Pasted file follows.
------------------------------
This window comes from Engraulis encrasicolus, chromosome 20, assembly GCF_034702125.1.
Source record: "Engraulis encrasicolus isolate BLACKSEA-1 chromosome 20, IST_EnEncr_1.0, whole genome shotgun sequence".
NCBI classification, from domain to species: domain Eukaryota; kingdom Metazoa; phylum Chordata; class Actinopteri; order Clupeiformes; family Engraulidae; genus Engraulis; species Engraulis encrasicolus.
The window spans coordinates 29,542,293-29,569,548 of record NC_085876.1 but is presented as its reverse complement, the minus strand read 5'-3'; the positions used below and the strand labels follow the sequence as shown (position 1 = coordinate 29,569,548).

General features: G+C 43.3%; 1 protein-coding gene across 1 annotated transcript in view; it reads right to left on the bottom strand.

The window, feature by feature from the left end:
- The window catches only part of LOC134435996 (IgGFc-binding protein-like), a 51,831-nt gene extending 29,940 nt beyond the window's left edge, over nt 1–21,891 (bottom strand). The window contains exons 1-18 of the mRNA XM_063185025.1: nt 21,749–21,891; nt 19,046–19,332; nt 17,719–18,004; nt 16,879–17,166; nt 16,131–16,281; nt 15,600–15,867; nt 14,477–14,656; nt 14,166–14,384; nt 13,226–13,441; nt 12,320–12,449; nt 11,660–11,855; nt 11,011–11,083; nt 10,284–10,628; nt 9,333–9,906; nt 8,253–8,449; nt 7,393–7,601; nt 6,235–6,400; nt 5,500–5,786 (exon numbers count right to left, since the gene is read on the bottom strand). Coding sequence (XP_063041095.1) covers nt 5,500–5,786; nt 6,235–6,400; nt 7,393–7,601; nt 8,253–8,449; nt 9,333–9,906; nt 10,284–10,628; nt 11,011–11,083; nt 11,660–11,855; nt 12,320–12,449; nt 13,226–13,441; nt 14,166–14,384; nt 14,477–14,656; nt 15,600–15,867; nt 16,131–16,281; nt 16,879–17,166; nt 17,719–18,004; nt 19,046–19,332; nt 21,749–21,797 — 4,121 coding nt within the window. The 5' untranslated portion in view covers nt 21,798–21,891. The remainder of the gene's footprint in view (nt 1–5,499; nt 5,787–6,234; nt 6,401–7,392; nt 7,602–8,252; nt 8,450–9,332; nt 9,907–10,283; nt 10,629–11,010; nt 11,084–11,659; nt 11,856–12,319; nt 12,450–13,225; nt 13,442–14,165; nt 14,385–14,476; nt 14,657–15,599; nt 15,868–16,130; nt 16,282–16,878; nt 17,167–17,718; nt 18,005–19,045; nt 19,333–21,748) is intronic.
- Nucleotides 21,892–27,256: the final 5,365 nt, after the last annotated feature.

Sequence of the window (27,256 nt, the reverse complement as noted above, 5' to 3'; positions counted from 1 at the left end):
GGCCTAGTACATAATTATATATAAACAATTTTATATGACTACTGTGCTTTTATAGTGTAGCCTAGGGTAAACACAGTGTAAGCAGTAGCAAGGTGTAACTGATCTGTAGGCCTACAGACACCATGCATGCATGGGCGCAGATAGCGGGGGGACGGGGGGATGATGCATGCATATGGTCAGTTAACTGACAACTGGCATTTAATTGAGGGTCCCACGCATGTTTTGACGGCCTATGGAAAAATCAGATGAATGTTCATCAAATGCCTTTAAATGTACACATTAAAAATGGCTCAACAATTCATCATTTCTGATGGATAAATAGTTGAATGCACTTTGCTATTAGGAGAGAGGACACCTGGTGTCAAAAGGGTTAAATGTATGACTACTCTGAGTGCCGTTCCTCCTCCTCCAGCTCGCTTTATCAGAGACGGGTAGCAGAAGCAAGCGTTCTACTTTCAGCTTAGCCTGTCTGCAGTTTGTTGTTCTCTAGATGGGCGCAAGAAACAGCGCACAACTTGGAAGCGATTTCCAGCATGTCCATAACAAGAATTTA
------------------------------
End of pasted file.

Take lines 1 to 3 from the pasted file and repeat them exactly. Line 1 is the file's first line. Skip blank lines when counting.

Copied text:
This window comes from Engraulis encrasicolus, chromosome 20, assembly GCF_034702125.1.
Source record: "Engraulis encrasicolus isolate BLACKSEA-1 chromosome 20, IST_EnEncr_1.0, whole genome shotgun sequence".
NCBI classification, from domain to species: domain Eukaryota; kingdom Metazoa; phylum Chordata; class Actinopteri; order Clupeiformes; family Engraulidae; genus Engraulis; species Engraulis encrasicolus.